Free will is similar to morals; it can vary wildly and everybody should have their own definition for it.

    Thank you for your insight. Be sure to send me a link to your blog once you get it up and going.

    As a side note, what are your religious beliefs?

  8. :)

    I believe I am a creation. I’m not a product of chance. And just as all other creations, I was created with a purpose.

    I believe my creator is good. Because I was created with reverence and respect. I know because I am unique and wonderful.

    I believe my creator is mindful of me. Because I was given a life of my own. I could have been a mere subject—no free will of my own. But I am free. Free to enjoy that goodness of existence.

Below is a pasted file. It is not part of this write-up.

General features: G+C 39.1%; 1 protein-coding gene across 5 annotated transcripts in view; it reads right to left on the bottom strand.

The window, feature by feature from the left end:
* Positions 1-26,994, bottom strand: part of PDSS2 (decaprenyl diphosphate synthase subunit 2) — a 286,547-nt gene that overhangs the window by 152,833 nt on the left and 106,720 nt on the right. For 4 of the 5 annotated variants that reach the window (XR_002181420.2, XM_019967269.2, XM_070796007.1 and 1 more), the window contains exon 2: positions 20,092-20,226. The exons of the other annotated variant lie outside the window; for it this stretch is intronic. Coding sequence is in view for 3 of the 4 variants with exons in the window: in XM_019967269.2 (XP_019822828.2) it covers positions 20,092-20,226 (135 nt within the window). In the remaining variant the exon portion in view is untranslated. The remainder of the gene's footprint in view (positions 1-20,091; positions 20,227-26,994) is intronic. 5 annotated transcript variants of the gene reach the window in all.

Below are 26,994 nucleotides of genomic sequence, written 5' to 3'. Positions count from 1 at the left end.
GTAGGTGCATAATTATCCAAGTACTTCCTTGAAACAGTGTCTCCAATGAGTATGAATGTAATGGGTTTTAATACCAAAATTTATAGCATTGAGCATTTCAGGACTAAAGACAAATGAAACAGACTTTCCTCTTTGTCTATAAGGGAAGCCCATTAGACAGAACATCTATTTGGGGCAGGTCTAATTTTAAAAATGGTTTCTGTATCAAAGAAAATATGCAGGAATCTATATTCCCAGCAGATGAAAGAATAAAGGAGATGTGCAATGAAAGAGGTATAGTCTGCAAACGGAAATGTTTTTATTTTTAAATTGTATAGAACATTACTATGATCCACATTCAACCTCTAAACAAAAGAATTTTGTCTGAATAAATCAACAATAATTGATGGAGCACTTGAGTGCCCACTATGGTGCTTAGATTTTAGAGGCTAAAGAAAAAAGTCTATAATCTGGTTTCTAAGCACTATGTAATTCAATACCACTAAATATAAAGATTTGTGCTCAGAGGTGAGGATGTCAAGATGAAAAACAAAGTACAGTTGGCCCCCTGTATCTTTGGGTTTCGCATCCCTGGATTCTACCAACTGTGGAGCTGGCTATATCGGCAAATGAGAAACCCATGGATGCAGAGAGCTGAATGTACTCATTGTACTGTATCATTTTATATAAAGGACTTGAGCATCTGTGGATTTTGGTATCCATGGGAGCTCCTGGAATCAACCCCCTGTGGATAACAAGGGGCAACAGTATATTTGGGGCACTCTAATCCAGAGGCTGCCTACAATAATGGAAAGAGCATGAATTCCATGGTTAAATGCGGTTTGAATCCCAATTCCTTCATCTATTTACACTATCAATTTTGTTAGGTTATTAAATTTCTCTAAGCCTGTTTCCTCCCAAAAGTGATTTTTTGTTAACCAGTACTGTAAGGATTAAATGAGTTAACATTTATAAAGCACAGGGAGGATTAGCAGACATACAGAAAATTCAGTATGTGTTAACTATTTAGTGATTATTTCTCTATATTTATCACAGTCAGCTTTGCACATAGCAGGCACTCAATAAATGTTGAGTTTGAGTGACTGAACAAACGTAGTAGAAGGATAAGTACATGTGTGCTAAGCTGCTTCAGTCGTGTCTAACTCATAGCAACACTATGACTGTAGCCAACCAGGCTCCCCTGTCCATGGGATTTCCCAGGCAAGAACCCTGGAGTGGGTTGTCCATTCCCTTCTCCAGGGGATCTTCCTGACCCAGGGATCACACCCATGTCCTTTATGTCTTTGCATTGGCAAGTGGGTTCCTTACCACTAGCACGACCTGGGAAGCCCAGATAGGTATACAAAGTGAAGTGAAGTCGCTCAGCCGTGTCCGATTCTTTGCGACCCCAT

It is not my choice to exist. I did not choose my form or condition. But I exist, nonetheless. And I am given freedom to live my life as I will it.

    In my existence, I remember I am a creation. I remember my creator. And I remember that I am created for a purpose—that which my creator willed. I am free. Yet my life is not mine, as my purpose is not for myself—but for and of my creator.

    What good is a creation that doesn't serve its purpose?

    I am free to will my own will. But I choose to will according to the will of my creator. Because I remember I am a creation.

    And by my will, I give thanks.

    What greater pleasure is there for a creation, in its freedom, to willfully please the creator?